“If you go up into other parts of the state in the mountains where they have valleys, they have inversions just the same — it’s just there’s not as many people there, or any people there, so there’s no pollution that kicks in,” Call said.
“The pollution is not driving the inversions,” Call continued. “The inversions are driving the pollution.”
Stopping the smog
When the Division of Air Quality sees the potential for unhealthy levels of pollution combined with an inversion, it issues an action forecast. These voluntary and mandatory action days warn residents of bad air quality forecasts.
The DEQ recommends individuals use public transit, carpool or bike to reduce emissions during inversion days. When driving can’t be avoided, Tier 3 gasoline — a cleaner fuel that’s available at gas stations across the state — can also help reduce pollution in vehicles by up to 80 percent, according to the DEQ’s website.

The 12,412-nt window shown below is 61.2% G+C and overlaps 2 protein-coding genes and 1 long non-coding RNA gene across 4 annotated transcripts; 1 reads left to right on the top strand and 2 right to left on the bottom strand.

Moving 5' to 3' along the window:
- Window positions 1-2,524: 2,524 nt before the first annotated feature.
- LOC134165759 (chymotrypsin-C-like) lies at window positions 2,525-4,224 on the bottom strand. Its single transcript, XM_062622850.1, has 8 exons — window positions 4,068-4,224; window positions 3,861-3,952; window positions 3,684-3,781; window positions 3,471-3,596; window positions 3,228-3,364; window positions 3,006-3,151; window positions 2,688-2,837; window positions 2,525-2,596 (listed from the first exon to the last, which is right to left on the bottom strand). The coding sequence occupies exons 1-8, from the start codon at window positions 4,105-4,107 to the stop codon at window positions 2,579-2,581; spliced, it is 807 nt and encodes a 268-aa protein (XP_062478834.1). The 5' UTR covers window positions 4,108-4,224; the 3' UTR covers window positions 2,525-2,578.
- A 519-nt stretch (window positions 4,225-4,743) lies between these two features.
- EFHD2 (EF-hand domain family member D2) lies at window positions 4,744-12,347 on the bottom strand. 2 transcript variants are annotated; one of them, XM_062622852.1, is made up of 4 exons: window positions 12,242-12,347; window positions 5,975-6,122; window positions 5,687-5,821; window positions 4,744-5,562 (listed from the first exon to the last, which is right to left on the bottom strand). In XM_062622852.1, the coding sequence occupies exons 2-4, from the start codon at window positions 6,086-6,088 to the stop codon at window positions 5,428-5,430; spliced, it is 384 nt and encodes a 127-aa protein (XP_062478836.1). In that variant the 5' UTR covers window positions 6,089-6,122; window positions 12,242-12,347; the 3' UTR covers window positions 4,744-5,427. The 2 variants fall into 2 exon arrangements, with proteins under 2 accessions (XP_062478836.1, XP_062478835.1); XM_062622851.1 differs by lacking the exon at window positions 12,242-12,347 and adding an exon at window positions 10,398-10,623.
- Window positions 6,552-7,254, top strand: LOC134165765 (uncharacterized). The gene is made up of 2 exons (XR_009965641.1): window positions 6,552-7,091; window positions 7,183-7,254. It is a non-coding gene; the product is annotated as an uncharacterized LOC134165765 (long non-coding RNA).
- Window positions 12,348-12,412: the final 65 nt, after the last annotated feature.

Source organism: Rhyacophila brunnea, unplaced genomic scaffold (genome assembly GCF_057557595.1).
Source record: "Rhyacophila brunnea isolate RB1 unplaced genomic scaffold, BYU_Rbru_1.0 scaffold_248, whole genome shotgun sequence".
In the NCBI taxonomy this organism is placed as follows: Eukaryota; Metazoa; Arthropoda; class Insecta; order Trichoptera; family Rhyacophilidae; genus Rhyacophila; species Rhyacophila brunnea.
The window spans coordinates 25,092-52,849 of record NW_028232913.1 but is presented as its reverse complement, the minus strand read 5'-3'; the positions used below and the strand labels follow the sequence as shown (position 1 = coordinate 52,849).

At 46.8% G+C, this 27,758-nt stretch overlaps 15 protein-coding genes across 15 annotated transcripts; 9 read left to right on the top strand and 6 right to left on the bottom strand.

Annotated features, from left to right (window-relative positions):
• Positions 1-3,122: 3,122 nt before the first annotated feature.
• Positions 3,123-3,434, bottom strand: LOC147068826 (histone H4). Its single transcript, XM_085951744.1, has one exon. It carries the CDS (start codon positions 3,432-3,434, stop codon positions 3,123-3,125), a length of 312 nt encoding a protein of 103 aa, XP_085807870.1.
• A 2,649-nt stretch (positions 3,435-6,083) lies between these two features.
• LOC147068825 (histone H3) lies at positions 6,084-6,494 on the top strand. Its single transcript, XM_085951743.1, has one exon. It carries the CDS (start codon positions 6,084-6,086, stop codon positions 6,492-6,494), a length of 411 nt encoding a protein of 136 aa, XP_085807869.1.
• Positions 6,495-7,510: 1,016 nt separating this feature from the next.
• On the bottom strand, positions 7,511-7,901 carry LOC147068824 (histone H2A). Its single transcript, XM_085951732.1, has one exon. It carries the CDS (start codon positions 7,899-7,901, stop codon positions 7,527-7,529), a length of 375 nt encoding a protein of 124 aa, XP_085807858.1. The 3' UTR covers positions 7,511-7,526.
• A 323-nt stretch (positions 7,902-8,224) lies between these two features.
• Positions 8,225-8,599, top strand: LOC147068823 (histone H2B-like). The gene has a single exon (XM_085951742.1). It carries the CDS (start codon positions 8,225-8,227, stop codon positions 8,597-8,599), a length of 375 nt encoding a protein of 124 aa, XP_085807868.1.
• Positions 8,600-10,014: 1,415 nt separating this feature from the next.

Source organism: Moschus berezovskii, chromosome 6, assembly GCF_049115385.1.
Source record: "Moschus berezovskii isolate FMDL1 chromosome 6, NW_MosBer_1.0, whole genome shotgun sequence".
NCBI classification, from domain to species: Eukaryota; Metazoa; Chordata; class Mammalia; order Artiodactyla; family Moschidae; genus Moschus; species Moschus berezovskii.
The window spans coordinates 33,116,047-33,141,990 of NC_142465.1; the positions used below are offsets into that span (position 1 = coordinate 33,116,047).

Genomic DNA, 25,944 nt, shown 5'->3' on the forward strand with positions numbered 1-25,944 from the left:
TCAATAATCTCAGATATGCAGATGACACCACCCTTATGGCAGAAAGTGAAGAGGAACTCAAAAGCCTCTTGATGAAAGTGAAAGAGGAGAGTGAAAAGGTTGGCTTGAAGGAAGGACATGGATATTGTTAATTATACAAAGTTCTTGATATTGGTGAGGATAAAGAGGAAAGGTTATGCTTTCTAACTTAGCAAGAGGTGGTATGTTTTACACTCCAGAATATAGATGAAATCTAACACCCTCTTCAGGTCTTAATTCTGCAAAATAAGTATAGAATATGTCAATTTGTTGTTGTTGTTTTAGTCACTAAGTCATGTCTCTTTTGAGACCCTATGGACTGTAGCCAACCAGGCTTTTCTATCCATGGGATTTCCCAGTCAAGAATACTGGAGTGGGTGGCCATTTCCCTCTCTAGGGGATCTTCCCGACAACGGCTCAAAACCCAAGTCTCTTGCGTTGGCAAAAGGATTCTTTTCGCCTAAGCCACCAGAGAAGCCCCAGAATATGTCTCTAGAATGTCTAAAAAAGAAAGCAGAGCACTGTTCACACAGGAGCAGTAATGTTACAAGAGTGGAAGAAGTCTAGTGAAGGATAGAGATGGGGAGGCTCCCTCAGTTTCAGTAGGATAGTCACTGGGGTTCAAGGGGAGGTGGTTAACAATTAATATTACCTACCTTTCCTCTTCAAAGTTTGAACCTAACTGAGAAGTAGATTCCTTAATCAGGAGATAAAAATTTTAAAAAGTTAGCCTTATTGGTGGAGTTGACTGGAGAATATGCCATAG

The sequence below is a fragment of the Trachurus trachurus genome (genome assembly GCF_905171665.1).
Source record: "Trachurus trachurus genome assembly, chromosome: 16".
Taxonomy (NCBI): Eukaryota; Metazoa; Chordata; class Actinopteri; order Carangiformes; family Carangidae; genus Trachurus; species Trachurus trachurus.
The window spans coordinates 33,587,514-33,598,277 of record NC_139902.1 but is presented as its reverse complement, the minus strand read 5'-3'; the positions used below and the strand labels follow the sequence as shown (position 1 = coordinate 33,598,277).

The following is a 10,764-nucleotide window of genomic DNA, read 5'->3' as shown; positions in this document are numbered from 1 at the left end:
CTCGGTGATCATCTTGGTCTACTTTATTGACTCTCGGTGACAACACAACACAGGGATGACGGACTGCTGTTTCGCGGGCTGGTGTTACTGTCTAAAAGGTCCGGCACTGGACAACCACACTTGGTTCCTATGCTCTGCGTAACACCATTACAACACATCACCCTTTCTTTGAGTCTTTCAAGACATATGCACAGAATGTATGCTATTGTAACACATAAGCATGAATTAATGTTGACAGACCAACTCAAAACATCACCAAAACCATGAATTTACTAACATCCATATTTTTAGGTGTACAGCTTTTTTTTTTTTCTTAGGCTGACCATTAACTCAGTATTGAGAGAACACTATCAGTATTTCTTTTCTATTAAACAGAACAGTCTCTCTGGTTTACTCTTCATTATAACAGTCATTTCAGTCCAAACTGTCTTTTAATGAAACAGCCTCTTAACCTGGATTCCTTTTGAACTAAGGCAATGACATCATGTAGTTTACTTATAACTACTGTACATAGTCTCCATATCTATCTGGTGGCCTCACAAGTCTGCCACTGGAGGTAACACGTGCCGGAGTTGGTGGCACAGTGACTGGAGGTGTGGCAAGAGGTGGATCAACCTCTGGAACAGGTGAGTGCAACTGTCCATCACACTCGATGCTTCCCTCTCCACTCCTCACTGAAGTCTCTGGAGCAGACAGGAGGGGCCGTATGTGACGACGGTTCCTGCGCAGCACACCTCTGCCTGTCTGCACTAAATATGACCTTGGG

“What’s really critical to reducing the air pollution during the inversion is not putting pollution into the atmosphere,” Holmes said. “That’s why you get things like the warning signs on the highway to drive less and carpool, because if you aren’t driving, then you’re not putting the pollutants into the air that then stick around because the inversion is there.”
Since inversion is a meteorological phenomenon, it can’t be avoided. But people can avoid exacerbating the effects pollution tend to have during inversion days — at least until another weather event clears out the haze, and makes the mountains reappear.
(Rick Egan | The Salt Lake Tribune) An inversion over Salt Lake Valley is seen looking west from Little Cottonwood Canyon, in this Dec. 4, 2019, file photo.